I remember when that bridge collapsed in Minneapolis. How scary!
Yes, I remember that, and I remember the 2006 overpass collapse in Montreal.
Yes, very scary. It is unclear if all the people in the vehicles got out alive.
Reminds me of a poem by Theodor Fontane:
What is the maintenance state of bridges in the US? I've heard they are neglected due to the economic situation?
A large number of US bridges are in poor shape and have been that way for a long time -- years.
As far as I can see it is not the current economy that is the root cause, just local governance issues.
One fundamental problem is that highway and bridge maintenance in the US is mostly paid via funds from gasoline taxes, which are assessed at a certain dollar value (which varies between states) per gallon. This leads to two problems:
First, the tax rate is not indexed to inflation, and raising it is politically very unpopular, both at the state and federal levels. The federal gasoline tax has not increased in about twenty years, and states rarely increase theirs.
Second, as cars and trucks become more gasoline-efficient, the amount of gasoline tax collected per vehicle decreases.
This situation has been building up for many years.
From the article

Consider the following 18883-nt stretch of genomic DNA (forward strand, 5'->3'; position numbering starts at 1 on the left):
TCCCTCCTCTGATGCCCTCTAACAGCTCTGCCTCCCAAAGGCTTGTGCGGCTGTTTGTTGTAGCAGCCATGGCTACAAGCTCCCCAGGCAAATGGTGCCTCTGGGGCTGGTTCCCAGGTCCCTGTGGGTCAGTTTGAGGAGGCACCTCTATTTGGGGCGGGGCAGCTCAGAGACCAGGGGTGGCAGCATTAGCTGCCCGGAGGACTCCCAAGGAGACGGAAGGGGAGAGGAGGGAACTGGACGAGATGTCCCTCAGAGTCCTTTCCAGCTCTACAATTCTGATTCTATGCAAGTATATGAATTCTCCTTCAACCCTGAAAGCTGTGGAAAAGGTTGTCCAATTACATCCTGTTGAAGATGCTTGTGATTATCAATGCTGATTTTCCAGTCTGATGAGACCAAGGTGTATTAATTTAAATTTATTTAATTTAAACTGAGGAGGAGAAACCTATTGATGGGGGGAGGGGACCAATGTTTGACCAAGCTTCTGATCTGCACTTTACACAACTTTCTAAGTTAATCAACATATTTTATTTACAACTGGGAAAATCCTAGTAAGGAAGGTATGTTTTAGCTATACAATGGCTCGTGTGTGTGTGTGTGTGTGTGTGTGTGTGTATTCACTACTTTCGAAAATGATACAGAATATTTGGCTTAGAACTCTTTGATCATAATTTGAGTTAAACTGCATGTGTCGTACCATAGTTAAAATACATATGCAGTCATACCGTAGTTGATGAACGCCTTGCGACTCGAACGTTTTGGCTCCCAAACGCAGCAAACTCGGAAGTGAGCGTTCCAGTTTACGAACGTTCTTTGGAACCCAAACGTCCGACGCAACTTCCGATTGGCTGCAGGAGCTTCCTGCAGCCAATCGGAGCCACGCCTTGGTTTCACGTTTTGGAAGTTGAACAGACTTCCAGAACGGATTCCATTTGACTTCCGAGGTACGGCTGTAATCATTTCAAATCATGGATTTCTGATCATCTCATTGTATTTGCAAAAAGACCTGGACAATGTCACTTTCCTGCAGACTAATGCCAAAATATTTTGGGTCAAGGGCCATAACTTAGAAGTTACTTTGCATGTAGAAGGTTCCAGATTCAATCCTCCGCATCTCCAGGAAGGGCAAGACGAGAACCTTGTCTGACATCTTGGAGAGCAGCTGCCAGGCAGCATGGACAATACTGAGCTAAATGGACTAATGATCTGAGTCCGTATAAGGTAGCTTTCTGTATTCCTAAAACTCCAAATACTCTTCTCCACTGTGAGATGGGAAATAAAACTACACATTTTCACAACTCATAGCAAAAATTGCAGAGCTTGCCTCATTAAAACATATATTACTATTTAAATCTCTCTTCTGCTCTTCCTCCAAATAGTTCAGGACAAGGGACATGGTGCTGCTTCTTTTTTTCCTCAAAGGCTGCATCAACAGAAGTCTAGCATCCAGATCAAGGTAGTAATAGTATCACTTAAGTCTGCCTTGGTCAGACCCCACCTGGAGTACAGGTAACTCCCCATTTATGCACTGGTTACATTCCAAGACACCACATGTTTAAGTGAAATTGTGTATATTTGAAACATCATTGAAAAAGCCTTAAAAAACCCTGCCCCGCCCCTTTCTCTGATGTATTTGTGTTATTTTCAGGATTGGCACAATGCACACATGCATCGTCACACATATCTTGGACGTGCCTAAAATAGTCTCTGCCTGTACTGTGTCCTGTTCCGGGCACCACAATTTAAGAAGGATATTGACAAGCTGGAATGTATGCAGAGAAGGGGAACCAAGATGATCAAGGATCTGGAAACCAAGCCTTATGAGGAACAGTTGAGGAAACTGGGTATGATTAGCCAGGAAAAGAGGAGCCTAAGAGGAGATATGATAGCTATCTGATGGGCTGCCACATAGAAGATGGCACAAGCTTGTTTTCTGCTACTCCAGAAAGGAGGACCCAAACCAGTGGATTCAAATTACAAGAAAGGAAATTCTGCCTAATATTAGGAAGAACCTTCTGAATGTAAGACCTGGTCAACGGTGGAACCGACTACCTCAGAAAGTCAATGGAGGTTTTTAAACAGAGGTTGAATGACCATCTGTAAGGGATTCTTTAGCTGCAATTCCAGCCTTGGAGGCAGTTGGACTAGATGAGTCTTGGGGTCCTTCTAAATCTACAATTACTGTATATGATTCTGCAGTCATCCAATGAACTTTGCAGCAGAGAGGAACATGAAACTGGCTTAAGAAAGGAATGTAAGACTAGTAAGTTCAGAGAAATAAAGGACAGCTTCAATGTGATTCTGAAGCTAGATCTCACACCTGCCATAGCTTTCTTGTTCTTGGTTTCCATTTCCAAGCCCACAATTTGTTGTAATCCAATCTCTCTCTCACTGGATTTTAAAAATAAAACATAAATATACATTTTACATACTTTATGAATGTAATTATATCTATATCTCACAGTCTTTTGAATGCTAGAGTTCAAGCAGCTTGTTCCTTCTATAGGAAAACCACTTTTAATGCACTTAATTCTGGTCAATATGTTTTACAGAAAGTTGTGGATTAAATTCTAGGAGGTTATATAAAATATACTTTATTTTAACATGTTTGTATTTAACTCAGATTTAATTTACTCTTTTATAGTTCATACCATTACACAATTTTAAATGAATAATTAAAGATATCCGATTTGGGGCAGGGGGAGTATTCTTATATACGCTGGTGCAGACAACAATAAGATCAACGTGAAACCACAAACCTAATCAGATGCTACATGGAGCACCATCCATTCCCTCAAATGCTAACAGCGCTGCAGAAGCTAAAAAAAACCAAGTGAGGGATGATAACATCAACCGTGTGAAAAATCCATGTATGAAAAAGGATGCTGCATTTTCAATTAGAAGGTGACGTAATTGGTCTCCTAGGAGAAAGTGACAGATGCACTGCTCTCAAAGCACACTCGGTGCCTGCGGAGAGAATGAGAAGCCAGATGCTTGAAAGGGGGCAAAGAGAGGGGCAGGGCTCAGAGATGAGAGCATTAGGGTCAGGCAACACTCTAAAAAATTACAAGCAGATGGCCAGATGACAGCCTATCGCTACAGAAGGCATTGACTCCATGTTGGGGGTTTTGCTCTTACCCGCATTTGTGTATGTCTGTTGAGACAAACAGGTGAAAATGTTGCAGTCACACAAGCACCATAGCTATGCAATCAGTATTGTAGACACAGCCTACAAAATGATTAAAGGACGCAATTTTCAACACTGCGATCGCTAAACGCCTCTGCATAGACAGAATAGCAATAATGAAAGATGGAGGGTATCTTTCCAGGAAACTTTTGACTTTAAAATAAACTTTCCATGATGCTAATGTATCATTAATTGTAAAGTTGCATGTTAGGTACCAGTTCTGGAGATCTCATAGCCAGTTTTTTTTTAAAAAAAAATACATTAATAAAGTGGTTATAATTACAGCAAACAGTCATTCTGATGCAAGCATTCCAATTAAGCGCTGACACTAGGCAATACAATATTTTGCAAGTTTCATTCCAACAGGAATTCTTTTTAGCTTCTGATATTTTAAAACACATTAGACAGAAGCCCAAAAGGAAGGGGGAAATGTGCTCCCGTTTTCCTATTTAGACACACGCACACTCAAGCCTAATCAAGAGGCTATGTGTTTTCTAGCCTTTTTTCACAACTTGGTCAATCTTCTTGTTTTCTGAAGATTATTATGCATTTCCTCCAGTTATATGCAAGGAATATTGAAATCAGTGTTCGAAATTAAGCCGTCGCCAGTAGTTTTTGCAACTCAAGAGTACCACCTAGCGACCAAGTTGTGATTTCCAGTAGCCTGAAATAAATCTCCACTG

So damage due to collision as well as the design/condition of the bridge may be factors.
It is true that many bridges across the US are in poor condition. The ASCE frequently gives a C or lesser grade for the infrastructure in the US.
Locally it may be true, but it is tough to really say. When the economy tanks, infrastructure spending is one of the easiest way to stimulate it, so there was a huge injection of cash by the federal government into infrastructure in 2009 ($105 Billion).
Major collapses strictly due to deterioration are pretty rare, but certainly age can play a factor even if not the proximate cause. A new bridge could probably better handle getting rammed by a truck than an old bridge. The Minneapolis bridge collapse was caused by a design flaw that was never found, a road surface that had gotten thicker (and heavier) over time and heavy construction equipment sitting on a particularly vulnerable spot. Deterioration probably added a little to that trifecta of faults.